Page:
Tuesday, December 9, 2003
It's Bean called that before, but not by you
A long time ago, I got a big bag of dried black-eyed peas.
A couple weeks ago, I got some smoked ham hocks.
I had no idea what to do with them.
So they sat around for a while, forgotten.
And then, one day, the waiting was over. It was time to make Hoppin' John.
Hoppin' John is a mix of beans (usually the black-eyed pea kind) and rice, flavored with meat (usually ham), and herbs. The name comes either from a) the custom of inviting guests to saying "hop in, John", b) an old New Year's Day ritual where kids hop once around the table before eating the dish, or c) the French-Creole word pois pigeon (pronounced pwah pee-zhohn), or pigeon peas, a native pea in the Caribbean that was also eaten mixed with rice. Take your pick.
In any case, black-eyed peas were brought to the United States by African slaves in the 1600s, and Hoppin' John has been a mainstay of African-American and Southern cuisines ever since, particularly as the traditional good-luck dish for New Year's Day.
But why wait? Have some now. It tastes good (and is good for you!) Use the crock pot while you're at it.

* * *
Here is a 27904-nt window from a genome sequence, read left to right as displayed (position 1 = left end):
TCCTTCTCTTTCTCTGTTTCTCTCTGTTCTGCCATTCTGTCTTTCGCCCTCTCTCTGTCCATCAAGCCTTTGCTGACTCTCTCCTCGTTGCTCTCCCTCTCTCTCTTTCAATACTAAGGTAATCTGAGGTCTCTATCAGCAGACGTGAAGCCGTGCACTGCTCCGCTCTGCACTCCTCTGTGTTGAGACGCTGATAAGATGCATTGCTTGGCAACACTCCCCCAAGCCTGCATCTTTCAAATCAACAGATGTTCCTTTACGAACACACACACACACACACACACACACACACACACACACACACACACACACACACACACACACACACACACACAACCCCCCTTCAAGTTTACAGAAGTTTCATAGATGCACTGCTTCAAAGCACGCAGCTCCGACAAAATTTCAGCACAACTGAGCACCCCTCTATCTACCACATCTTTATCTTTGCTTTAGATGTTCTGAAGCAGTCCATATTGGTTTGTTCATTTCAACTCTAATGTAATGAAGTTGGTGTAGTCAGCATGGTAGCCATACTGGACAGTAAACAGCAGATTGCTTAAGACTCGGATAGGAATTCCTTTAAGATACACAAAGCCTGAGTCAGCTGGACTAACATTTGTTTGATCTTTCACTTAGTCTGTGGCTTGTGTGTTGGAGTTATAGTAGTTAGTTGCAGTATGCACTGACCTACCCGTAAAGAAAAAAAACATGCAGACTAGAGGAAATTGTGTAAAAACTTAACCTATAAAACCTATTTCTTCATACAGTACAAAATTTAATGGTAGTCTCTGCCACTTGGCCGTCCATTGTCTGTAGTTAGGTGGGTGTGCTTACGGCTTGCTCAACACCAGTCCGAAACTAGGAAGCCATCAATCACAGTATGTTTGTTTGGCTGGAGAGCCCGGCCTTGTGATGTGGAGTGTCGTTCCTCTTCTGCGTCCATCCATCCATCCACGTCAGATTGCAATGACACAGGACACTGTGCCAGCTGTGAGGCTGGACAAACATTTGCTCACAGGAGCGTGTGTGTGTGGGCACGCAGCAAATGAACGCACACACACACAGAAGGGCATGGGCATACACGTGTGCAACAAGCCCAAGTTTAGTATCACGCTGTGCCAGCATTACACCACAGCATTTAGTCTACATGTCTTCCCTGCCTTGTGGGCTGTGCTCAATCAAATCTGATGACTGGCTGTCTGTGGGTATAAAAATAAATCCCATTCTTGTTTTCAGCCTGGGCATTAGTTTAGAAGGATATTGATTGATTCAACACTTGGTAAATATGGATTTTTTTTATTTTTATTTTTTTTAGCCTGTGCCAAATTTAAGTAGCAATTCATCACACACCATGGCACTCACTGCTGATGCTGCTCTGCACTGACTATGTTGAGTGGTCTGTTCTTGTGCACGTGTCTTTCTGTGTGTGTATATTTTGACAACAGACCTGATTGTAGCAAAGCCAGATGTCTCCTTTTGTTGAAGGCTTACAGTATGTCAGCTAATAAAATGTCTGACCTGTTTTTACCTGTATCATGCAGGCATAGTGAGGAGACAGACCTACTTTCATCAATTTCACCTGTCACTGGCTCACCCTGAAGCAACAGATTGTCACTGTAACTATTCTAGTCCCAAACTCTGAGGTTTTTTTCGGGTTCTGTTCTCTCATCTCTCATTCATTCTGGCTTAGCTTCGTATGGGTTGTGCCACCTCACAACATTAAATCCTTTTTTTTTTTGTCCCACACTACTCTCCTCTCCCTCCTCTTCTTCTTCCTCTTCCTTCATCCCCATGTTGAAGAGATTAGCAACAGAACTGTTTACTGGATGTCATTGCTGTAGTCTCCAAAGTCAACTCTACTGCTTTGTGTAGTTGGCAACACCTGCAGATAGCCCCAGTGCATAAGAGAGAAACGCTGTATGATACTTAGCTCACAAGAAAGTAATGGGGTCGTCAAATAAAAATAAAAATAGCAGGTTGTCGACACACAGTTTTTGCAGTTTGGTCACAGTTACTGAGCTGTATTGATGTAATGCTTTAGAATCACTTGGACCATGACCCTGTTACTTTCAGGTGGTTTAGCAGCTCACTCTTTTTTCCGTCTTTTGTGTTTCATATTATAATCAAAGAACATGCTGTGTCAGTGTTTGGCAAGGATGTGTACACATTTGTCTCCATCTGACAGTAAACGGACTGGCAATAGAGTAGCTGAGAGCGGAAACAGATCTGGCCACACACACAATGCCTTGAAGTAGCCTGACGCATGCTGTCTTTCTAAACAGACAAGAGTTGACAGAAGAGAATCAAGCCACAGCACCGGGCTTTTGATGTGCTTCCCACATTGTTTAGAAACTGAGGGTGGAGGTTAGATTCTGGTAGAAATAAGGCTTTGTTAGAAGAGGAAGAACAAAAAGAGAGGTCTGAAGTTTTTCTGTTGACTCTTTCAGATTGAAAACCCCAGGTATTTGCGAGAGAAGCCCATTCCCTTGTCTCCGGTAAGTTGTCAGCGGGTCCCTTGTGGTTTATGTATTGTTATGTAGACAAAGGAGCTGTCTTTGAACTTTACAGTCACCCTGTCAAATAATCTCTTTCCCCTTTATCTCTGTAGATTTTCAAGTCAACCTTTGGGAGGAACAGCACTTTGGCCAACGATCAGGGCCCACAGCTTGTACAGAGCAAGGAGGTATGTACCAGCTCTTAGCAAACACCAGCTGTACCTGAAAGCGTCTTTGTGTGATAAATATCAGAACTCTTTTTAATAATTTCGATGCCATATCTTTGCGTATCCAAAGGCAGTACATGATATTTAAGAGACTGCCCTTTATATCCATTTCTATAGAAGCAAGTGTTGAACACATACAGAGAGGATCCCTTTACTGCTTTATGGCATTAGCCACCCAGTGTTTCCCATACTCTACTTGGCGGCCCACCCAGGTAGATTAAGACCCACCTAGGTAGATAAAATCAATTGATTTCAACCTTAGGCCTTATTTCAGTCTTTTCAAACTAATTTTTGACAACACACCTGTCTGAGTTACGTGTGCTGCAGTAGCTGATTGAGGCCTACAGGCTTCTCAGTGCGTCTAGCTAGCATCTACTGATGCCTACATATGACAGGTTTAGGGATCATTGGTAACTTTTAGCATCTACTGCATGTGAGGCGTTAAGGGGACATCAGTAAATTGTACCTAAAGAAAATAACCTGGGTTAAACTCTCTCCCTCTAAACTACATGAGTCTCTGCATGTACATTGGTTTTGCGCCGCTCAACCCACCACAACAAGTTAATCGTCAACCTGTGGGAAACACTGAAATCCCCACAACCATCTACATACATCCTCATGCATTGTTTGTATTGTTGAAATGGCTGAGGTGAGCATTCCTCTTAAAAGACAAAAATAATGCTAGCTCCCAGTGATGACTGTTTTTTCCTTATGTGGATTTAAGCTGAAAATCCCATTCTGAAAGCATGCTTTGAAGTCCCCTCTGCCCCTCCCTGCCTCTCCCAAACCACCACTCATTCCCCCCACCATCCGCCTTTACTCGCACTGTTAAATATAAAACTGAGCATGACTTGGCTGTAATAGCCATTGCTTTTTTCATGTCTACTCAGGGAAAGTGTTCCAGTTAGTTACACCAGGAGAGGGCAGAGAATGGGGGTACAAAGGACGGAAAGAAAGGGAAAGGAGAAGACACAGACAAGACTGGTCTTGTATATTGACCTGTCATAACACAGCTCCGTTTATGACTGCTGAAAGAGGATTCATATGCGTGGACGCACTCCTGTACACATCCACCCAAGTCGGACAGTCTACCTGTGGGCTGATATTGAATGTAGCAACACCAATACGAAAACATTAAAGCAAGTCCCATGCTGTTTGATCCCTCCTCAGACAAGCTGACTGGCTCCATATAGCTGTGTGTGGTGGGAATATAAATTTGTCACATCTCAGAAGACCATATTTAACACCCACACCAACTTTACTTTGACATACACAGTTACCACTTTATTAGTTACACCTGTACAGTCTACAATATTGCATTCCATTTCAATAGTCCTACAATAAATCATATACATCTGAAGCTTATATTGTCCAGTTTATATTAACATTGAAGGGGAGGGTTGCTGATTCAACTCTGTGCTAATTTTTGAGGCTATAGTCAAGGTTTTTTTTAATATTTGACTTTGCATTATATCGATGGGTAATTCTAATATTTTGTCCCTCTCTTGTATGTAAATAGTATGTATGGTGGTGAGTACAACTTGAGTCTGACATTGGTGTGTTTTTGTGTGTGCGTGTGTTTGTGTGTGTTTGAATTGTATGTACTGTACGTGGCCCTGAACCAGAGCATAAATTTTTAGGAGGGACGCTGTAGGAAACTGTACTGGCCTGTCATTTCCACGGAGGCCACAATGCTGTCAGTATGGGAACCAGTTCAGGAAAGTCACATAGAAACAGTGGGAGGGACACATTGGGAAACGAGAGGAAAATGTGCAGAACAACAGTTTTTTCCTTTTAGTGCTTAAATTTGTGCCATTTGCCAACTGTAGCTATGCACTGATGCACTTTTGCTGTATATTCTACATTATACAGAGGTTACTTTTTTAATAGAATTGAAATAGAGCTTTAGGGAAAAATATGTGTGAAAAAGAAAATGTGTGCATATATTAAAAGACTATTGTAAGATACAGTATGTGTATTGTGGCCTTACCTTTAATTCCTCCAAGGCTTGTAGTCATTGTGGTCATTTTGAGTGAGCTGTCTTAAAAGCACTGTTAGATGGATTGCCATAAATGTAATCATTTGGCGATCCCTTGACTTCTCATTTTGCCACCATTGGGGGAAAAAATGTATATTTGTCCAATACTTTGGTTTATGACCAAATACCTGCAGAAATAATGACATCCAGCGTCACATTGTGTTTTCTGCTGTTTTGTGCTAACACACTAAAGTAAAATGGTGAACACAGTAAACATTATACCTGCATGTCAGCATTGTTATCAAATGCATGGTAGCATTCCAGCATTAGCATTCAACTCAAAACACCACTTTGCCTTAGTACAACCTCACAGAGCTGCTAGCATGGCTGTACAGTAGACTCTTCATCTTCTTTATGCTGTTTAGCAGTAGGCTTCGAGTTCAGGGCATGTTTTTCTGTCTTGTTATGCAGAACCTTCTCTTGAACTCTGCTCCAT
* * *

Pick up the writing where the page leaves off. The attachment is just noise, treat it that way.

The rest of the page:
The night before, soak several handfuls of dried black-eyed peas in water.
Chop a couple of garlic cloves, a medium onion, a green pepper or two, and a celery rib (all optional, but good stuff). Put it in the crock pot with two ham hocks, a sprinkling of salt and pepper, a pinch of allspice and cayenne, and a couple of dashes of worcheshire sauce, and keep it in the fridge 'til morning.
Drain the peas in the morning, give a quick rinse, and fill up the crock pot, along with about 3 cups of water or stock, and turn it on.
When you come back after work, make rice (and is there any other way to make rice than in the rice cooker? I think not.) Serve the beans on top of warm rice. If you don't feel bound by tradition you can also add cheddar and sour cream, and let's face it, cheese and sour cream makes everything better.